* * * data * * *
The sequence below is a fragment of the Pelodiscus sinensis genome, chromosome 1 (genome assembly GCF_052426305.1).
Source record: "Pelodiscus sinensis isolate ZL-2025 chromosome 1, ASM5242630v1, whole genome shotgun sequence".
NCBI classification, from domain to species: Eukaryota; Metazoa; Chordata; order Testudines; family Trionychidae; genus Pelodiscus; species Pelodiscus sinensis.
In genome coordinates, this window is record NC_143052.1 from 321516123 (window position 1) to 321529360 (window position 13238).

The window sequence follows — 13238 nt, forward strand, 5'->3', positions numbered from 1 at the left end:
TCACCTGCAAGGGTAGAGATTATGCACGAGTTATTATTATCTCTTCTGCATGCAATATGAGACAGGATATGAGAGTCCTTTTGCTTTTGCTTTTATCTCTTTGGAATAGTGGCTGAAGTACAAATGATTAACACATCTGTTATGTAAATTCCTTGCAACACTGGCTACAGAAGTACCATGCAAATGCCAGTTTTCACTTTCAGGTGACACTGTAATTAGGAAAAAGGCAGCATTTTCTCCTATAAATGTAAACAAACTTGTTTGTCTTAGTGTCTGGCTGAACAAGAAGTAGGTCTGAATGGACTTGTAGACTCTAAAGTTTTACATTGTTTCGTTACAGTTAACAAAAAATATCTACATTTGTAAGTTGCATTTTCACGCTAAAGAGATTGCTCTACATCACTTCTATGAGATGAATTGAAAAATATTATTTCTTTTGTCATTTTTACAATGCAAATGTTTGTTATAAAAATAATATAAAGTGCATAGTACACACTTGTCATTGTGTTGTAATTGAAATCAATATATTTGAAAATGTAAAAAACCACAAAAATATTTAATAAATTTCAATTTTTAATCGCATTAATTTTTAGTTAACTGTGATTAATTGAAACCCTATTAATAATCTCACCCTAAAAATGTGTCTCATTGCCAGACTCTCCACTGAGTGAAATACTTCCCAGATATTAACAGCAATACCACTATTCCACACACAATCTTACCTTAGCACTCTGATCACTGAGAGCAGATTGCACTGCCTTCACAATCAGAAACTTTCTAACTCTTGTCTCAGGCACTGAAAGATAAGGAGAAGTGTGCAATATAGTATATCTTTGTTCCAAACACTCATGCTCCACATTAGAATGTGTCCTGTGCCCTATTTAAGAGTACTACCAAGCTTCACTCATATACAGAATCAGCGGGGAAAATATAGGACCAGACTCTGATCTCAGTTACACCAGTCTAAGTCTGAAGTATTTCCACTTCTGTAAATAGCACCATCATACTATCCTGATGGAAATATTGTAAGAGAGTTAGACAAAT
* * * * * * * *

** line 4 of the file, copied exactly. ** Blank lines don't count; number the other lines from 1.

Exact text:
In genome coordinates, this window is record NC_143052.1 from 321516123 (window position 1) to 321529360 (window position 13238).